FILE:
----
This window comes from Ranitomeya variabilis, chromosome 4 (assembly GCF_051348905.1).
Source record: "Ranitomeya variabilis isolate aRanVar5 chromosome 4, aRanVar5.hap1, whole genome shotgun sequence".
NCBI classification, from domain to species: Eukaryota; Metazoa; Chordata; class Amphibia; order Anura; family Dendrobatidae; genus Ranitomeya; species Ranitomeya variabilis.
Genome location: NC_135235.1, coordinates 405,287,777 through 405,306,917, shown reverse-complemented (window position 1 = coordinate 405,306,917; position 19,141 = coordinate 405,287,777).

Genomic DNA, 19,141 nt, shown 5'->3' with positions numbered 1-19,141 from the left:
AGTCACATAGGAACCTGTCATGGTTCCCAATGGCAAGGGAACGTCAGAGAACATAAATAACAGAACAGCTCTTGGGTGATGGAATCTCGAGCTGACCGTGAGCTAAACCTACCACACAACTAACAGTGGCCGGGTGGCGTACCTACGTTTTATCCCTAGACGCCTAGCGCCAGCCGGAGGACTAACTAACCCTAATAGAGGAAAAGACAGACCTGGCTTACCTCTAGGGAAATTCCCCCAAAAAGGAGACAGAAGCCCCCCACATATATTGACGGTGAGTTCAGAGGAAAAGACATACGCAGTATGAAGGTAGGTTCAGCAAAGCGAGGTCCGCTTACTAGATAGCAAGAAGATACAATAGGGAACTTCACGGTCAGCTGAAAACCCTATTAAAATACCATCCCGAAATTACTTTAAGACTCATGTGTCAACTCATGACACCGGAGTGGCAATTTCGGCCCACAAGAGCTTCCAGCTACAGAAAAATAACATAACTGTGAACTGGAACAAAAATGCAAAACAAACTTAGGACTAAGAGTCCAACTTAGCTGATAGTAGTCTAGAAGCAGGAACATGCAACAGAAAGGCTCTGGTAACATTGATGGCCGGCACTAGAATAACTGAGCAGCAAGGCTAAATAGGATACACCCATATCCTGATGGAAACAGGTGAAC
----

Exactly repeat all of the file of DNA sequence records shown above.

This window comes from Ranitomeya variabilis, chromosome 4 (assembly GCF_051348905.1).
Source record: "Ranitomeya variabilis isolate aRanVar5 chromosome 4, aRanVar5.hap1, whole genome shotgun sequence".
NCBI classification, from domain to species: Eukaryota; Metazoa; Chordata; class Amphibia; order Anura; family Dendrobatidae; genus Ranitomeya; species Ranitomeya variabilis.
Genome location: NC_135235.1, coordinates 405,287,777 through 405,306,917, shown reverse-complemented (window position 1 = coordinate 405,306,917; position 19,141 = coordinate 405,287,777).

Genomic DNA, 19,141 nt, shown 5'->3' with positions numbered 1-19,141 from the left:
AGTCACATAGGAACCTGTCATGGTTCCCAATGGCAAGGGAACGTCAGAGAACATAAATAACAGAACAGCTCTTGGGTGATGGAATCTCGAGCTGACCGTGAGCTAAACCTACCACACAACTAACAGTGGCCGGGTGGCGTACCTACGTTTTATCCCTAGACGCCTAGCGCCAGCCGGAGGACTAACTAACCCTAATAGAGGAAAAGACAGACCTGGCTTACCTCTAGGGAAATTCCCCCAAAAAGGAGACAGAAGCCCCCCACATATATTGACGGTGAGTTCAGAGGAAAAGACATACGCAGTATGAAGGTAGGTTCAGCAAAGCGAGGTCCGCTTACTAGATAGCAAGAAGATACAATAGGGAACTTCACGGTCAGCTGAAAACCCTATTAAAATACCATCCCGAAATTACTTTAAGACTCATGTGTCAACTCATGACACCGGAGTGGCAATTTCGGCCCACAAGAGCTTCCAGCTACAGAAAAATAACATAACTGTGAACTGGAACAAAAATGCAAAACAAACTTAGGACTAAGAGTCCAACTTAGCTGATAGTAGTCTAGAAGCAGGAACATGCAACAGAAAGGCTCTGGTAACATTGATGGCCGGCACTAGAATAACTGAGCAGCAAGGCTAAATAGGATACACCCATATCCTGATGGAAACAGGTGAAC